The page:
2. The cuts will happen, from what I gather. But what will be cut? Hopefully not the infrastructure or other development projects that may help fuel our way out of this mess. But I won't keep my hopes up.

  3. Anon @ 7:18, what adverse effects are you referring to??

    Zuo De.

    1. A possible "double miss" of targets - fiscal deficit possibly exceeding 5 per cent and GDP growth projections for 2015 going as low as 4.5 per cent with "downside risks".

      BOA Merrill Lynch economist Chua Hak Bin: "Malaysia needs to wake up to this reality check, but it doesn't seem to have occurred".

      The oil and gas sector accounts for 10 per cent of the Malaysian economy. This is before factoring supporting services. It is almost a given that Petronas and the other oil companies operating in Malaysia will be cutting their capex and opex, with a consequent impact on the O&G sector.

      BOA Merrill Lynch has warned that the worst is yet to come. Malaysia exports far more gas than oil and gas prices track oil prices with a six-month lag. If gas prices fall precipitously, those buyers who have inked long-term supply contracts will push for those contracts to be renegotiated or arbitrated downwards.

      The 2015 Budget tabled in October 2014 was based on an oil price of US$105. In it's economic planning, did the government rely on this oil price to work out expected revenues?

      Nurhisham Hussein, an economist with the EPF wrote recently that "the nation's net export of oil and gas and reliance on palm oil without mature downstream activity led to "uncomfortably high" exposure to price fluctuations of these primary commodities.

      He wrote: "If Malaysia doesn't...limit its vulnerability to lower commodity prices, it may find 2015 marks the start of a much more difficult economic story."

    2. @anon2.58

      Hah! Throwing my own words back at me. I was actually referring to medium term risks over the next decade, not short term risks for 2015. I really don't see the deficit rising much (most estimates point to fractions of a percent, not a full 2%), and the impact on real growth will be perhaps 0.5%. Nominal GDP is another story.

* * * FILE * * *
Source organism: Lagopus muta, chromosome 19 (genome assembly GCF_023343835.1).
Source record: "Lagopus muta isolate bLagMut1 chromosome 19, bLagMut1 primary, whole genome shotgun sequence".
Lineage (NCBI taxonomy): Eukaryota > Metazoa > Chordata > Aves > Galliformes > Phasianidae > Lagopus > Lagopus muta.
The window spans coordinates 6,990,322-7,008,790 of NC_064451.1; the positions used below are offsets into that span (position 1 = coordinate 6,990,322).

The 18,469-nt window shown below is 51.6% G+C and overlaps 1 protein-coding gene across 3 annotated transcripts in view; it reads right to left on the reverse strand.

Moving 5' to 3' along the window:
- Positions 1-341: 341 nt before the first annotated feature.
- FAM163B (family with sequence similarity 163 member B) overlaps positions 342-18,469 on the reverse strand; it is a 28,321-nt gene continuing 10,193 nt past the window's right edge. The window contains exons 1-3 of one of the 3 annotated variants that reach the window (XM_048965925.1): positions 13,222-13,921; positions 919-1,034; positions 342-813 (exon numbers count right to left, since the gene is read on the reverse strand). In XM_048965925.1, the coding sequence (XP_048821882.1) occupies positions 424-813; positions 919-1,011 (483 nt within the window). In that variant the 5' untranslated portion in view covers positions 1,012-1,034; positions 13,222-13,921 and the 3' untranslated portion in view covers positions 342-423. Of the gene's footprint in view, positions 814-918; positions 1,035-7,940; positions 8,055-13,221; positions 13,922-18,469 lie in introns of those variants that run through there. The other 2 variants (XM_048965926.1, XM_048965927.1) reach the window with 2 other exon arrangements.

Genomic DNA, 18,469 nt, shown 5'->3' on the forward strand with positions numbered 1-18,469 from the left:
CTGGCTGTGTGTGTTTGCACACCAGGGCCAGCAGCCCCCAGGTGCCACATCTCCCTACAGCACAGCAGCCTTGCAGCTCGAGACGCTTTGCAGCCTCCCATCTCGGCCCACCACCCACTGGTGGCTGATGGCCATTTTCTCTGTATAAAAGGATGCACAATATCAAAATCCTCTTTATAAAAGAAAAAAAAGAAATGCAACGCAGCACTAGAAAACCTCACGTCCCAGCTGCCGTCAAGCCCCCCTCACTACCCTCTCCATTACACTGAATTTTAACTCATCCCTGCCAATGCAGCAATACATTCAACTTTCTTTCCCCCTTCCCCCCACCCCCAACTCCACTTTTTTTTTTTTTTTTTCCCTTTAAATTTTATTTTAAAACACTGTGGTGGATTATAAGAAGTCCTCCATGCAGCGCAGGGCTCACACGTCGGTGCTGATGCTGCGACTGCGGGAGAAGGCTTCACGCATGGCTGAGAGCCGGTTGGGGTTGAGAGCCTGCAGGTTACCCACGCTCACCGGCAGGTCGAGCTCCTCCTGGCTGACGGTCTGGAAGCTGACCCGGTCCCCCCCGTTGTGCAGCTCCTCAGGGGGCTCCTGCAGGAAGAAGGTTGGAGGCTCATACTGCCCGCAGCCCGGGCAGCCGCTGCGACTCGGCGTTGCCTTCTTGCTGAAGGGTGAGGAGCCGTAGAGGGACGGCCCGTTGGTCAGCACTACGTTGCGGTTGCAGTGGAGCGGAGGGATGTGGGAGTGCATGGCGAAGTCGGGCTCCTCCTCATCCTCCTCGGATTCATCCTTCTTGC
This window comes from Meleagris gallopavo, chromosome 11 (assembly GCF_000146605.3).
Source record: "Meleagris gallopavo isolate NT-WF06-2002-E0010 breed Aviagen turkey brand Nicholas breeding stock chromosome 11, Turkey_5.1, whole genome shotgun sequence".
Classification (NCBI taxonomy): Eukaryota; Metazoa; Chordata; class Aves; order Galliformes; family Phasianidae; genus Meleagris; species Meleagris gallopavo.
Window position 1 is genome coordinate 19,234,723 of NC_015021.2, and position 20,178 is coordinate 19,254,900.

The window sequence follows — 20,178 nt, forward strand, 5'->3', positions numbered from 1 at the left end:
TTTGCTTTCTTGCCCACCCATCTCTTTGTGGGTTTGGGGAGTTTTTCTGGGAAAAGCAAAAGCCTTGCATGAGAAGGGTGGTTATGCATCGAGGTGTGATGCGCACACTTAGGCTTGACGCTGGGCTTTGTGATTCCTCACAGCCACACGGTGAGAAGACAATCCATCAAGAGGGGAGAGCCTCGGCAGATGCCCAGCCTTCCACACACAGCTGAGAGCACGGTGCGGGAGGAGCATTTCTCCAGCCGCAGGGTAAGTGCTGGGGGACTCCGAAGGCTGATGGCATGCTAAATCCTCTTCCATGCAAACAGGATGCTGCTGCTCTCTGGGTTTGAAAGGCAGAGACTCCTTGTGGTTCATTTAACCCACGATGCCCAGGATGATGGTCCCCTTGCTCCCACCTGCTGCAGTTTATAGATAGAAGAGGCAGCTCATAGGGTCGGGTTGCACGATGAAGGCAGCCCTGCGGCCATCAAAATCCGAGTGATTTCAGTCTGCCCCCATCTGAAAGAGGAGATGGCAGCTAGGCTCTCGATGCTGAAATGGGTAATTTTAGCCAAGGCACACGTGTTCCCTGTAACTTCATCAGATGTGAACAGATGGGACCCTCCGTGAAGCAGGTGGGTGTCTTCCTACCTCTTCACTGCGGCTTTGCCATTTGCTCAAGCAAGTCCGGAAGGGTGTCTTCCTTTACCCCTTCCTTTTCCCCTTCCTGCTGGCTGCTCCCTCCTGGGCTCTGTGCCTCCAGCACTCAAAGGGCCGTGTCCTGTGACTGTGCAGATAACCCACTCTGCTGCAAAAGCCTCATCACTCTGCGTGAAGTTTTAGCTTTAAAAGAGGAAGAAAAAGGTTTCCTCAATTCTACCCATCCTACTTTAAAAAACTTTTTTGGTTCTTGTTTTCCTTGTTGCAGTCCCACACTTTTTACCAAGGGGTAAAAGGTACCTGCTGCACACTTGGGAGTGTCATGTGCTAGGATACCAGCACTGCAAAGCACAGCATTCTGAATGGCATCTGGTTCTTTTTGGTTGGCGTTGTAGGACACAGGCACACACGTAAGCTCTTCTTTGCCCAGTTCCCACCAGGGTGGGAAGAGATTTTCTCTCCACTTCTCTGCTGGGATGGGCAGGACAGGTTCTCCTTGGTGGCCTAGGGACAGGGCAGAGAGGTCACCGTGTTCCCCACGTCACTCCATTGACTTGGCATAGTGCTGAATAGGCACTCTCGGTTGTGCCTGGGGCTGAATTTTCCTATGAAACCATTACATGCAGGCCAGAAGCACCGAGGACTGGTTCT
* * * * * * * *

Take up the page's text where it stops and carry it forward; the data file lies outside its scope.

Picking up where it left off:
The big risk factor is really the potential of American natural gas exports, as oil is not really what brings in the revenue for Malaysia. The Americans are building up their export capacity, but it will be a few years before they become a true competitive threat. So we have some time to restructure before that happens. But it's crucial that we do.

  4. And so what so bad about the "double miss".

    Life has to go on in Malaysia. Malaysian has to eat.

    And who are these "investor". Real (brick and mortar) or just "financial hedge fund" investors. I believe real investors would not care much about the "double miss.

    As Hishamh said, fiscal deficit be damn.

    Zuo De

    1. You seem to be very optimistic.

      Have you thought about the consequences if US interest rates go up and funds are pulled out of emerging markets as a consequence?

      It may be insignificant for the equities market, but for foreign investors who hold Malaysian bonds and MGS paper, what's to prevent them from dumping their holdings?

      Will local institutions be tapped as the buyers of last resort?

      You seem to be sanguine that "real investors" will continue to invest in Malaysia? Why should they of the region is their oyster and if Malaysia offers them no compelling value proposition?

      As it is, the restructuring of the Malaysian economy up the value curve is way overdue.

    2. @anon 10.16